MORRIS, Ill. — That’s Heidecke.
Even hokey slogans hold some kernel of truth.
Heidecke Lake, a former cooling lake, can be maddeningly frustrating and memory-making, sometimes in the same hour.
As John Mannerino trolled the south side of the center dike Monday, a boat tight to the riprap with a man and three older teens cast crankbaits on shore. As we passed, the man said one teen had caught a 25-inch walleye.
I easily believe that.
Oddly enough, as we went out, one of the first things Mannerino said was: ‘‘Follow the bait. When the carp are spawning, get up shallow.’’
Spawning carp signal magic time at Heidecke. It’s about water temperature and the thrashing of the carp tight to the riprap. It’s usually early in May, but this year is odd because of the yo-yoing weather.
I get out with Mannerino, a North Side plumber and former tournament fisherman, every few years. He runs a tackle business and guides on Heidecke (mainly for walleye and crappie) in April, May and June.
‘‘Then it is me and Mama time,’’ he said.
The odd spring and high water make getting under the bridge tough. We didn’t try because Mannerino believed the wind forecast. It was a good decision: We would have had trouble getting back under later.
Mannerino set us up with a three-way rig, with a half-crawler or a leech on a Super Death Hook (odd-looking but very effective), and one rod with a crankbait.
Looking at his electronics, he said: ‘‘There’s my fish, right where they are supposed to be. Come on, let’s play.’’
We had a walleye of about 14½ inches (minimum is 16 inches) within a few minutes. That would be it for walleye, but we caught plenty of good yellow bass and some feisty drum.
‘‘When I guided on the Mississippi, people asked me what I fun-fished for, and I said, ‘Sheephead [drum], especially when they hit jigs or spoons,’ ’’ Mannerino said.
I like people who like drum, but that’s not what we were after.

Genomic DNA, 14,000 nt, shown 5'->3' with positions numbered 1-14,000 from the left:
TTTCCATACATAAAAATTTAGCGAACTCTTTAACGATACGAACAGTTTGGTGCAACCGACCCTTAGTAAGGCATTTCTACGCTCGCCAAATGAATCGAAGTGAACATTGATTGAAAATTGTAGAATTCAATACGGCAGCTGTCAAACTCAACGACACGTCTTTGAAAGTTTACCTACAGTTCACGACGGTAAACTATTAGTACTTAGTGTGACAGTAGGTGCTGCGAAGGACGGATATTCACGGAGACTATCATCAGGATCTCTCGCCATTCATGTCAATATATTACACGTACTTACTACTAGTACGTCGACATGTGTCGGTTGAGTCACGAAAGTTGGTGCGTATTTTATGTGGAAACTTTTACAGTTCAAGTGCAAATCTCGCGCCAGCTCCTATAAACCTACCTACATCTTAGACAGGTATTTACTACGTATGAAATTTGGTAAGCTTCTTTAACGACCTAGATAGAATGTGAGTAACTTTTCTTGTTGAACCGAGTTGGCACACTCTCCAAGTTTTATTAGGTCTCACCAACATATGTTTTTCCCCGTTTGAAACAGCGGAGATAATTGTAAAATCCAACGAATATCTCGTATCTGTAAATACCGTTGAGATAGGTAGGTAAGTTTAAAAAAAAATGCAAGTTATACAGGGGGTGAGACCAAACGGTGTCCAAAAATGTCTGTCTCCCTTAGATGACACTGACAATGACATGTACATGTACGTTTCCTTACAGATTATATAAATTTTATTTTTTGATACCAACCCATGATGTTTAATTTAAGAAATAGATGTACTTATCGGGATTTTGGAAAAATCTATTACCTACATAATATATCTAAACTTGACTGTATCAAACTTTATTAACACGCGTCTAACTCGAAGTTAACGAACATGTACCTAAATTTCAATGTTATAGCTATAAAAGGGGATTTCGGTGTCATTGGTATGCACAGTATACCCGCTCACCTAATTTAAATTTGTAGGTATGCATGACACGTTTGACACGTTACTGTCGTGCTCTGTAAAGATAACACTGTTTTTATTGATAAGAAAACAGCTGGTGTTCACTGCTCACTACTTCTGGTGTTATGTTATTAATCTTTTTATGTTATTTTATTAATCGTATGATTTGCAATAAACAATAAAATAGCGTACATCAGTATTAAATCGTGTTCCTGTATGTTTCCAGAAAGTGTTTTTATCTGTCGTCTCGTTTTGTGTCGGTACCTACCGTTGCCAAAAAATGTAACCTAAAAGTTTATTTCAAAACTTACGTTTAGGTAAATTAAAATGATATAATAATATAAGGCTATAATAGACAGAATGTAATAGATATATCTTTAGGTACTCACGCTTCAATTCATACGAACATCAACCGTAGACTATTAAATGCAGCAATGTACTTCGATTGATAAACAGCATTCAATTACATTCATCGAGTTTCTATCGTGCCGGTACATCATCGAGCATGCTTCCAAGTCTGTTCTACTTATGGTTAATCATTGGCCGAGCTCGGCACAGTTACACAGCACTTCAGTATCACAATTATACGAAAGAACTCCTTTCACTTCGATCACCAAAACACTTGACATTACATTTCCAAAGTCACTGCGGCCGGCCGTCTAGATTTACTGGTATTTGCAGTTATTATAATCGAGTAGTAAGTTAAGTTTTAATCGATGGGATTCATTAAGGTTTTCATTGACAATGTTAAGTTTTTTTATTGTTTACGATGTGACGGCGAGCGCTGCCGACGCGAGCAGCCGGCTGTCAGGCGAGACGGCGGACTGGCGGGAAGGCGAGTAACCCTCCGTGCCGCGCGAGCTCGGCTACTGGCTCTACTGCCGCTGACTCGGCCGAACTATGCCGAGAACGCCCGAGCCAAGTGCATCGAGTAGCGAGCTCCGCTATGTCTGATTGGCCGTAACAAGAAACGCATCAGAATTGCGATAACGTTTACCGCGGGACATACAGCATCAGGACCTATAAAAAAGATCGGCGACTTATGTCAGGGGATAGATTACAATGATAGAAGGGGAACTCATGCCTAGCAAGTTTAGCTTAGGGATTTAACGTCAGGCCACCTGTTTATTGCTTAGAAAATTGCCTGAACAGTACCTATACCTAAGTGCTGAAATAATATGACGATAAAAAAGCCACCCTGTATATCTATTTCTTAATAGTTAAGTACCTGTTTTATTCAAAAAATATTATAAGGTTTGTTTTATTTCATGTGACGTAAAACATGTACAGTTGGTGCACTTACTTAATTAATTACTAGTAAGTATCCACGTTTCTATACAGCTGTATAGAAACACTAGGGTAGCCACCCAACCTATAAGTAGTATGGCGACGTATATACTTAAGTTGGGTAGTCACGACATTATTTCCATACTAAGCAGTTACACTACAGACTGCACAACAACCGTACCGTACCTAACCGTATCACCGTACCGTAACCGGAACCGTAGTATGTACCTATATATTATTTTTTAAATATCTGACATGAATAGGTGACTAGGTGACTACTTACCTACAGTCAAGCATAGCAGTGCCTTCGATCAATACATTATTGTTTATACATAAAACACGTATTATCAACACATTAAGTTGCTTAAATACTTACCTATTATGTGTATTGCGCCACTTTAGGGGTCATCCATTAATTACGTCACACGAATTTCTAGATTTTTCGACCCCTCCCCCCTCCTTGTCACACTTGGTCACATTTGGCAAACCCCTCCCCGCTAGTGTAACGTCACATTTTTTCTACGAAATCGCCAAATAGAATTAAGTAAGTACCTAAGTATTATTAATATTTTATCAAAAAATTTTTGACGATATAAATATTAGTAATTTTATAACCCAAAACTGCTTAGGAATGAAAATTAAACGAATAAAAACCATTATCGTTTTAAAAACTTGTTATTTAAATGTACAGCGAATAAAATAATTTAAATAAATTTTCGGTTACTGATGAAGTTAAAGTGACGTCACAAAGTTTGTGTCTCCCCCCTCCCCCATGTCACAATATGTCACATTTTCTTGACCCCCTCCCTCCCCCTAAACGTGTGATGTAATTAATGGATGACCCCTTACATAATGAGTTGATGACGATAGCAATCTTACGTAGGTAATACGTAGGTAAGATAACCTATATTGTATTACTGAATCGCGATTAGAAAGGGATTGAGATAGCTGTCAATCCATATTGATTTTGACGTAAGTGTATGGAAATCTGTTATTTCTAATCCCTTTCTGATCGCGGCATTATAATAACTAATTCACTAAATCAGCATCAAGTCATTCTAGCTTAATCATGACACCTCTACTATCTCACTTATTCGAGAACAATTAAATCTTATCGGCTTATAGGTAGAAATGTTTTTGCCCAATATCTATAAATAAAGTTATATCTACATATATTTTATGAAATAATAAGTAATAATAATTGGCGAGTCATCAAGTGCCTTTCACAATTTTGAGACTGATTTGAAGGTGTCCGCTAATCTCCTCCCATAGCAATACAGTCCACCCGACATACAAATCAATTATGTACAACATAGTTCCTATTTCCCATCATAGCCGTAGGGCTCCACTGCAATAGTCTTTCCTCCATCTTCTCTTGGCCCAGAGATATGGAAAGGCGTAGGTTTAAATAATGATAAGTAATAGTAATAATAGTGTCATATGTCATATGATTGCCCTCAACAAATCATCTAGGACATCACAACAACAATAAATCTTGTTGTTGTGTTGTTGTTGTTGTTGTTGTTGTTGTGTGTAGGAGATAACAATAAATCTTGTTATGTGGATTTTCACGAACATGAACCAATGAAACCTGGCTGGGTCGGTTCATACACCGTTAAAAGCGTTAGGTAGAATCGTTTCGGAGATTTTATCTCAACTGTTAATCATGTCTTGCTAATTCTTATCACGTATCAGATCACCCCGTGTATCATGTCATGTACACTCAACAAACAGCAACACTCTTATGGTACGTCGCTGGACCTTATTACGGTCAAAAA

‘‘Let’s go get some crappie,’’ Mannerino said. ‘‘Let’s try hand-to-hand combat, then we’ll troll for them.’’
I cast and counted down soft plastics while Mannerino tried search baits (jigging spoons, crankbaits and soft plastics). We marked all kinds of crappie and missed a few taps, but we couldn’t boat one.
‘‘Crappie are really hit-and-miss this year,’’ Mannerino said. ‘‘But when they’re on, they’re really on.’’
When you find them, troll No. 7 or No. 5 Flicker Shads or jig with soft plastics. Mannerino said soft plastics have been better than minnows.
We couldn’t find biters, so in the early afternoon Mannerino switched to wind-blown riprap. I pulled two largemouth bass off a point with a no-longer-made Frenzy of iridescent color.
It was time.
But I wanted to watch Mannerino cast and work an umbrella rig he makes for crappie and white bass. For another half-hour, we talked about life, fishing and seminars while he worked over the riprap and point with precision casts, drawing one hit.
For Mannerino, go to rockysanglingpursuits.com.
Keith Vandermeir emailed Saturday about cottonwood fluff in DuPage County: ‘‘It looks like it’s snowing out at Blackwell Forest Preserve.’’
The next morning, I spotted fluff drifting around our town pond as I rambled with Lady, our family mutt.
• Bullfrogs gave throaty voice around local ponds and lakes.
Having Chris Sale on the White Sox was like catching an Illinois-record bighead carp.
Follow me on Twitter @BowmanOutside.
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